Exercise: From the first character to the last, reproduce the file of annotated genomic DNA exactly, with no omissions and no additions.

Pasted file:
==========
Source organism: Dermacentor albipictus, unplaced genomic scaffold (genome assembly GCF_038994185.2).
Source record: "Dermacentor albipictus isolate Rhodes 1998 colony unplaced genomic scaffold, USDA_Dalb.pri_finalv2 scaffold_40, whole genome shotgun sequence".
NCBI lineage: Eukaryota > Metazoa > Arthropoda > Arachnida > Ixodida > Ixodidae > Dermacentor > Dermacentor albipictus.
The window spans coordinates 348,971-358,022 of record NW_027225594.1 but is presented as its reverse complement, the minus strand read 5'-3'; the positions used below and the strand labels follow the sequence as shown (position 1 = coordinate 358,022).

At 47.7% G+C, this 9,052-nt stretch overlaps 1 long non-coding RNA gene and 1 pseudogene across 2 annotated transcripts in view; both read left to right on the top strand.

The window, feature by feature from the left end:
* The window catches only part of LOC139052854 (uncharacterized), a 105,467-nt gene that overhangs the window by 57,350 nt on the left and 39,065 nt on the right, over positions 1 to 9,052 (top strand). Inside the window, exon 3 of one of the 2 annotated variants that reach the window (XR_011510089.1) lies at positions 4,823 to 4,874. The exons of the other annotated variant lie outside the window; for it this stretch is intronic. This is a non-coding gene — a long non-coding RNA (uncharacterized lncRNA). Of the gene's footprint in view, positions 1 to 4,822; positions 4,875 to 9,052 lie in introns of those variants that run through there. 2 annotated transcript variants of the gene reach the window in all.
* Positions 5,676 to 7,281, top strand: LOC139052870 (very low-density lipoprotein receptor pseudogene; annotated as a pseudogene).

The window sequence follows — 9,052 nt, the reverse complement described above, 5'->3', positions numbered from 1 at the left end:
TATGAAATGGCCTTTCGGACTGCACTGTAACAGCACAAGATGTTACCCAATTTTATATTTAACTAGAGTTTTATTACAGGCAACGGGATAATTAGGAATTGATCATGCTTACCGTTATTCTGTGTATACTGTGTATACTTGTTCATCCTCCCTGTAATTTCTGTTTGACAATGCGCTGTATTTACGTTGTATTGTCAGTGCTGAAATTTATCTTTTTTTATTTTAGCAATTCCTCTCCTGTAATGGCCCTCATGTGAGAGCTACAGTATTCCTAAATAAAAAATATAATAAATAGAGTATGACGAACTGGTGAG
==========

Source organism: Dermacentor albipictus, unplaced genomic scaffold (genome assembly GCF_038994185.2).
Source record: "Dermacentor albipictus isolate Rhodes 1998 colony unplaced genomic scaffold, USDA_Dalb.pri_finalv2 scaffold_40, whole genome shotgun sequence".
NCBI lineage: Eukaryota > Metazoa > Arthropoda > Arachnida > Ixodida > Ixodidae > Dermacentor > Dermacentor albipictus.
The window spans coordinates 348,971-358,022 of record NW_027225594.1 but is presented as its reverse complement, the minus strand read 5'-3'; the positions used below and the strand labels follow the sequence as shown (position 1 = coordinate 358,022).

At 47.7% G+C, this 9,052-nt stretch overlaps 1 long non-coding RNA gene and 1 pseudogene across 2 annotated transcripts in view; both read left to right on the top strand.

The window, feature by feature from the left end:
* The window catches only part of LOC139052854 (uncharacterized), a 105,467-nt gene that overhangs the window by 57,350 nt on the left and 39,065 nt on the right, over positions 1 to 9,052 (top strand). Inside the window, exon 3 of one of the 2 annotated variants that reach the window (XR_011510089.1) lies at positions 4,823 to 4,874. The exons of the other annotated variant lie outside the window; for it this stretch is intronic. This is a non-coding gene — a long non-coding RNA (uncharacterized lncRNA). Of the gene's footprint in view, positions 1 to 4,822; positions 4,875 to 9,052 lie in introns of those variants that run through there. 2 annotated transcript variants of the gene reach the window in all.
* Positions 5,676 to 7,281, top strand: LOC139052870 (very low-density lipoprotein receptor pseudogene; annotated as a pseudogene).

The window sequence follows — 9,052 nt, the reverse complement described above, 5'->3', positions numbered from 1 at the left end:
TATGAAATGGCCTTTCGGACTGCACTGTAACAGCACAAGATGTTACCCAATTTTATATTTAACTAGAGTTTTATTACAGGCAACGGGATAATTAGGAATTGATCATGCTTACCGTTATTCTGTGTATACTGTGTATACTTGTTCATCCTCCCTGTAATTTCTGTTTGACAATGCGCTGTATTTACGTTGTATTGTCAGTGCTGAAATTTATCTTTTTTTATTTTAGCAATTCCTCTCCTGTAATGGCCCTCATGTGAGAGCTACAGTATTCCTAAATAAAAAATATAATAAATAGAGTATGACGAACTGGTGAG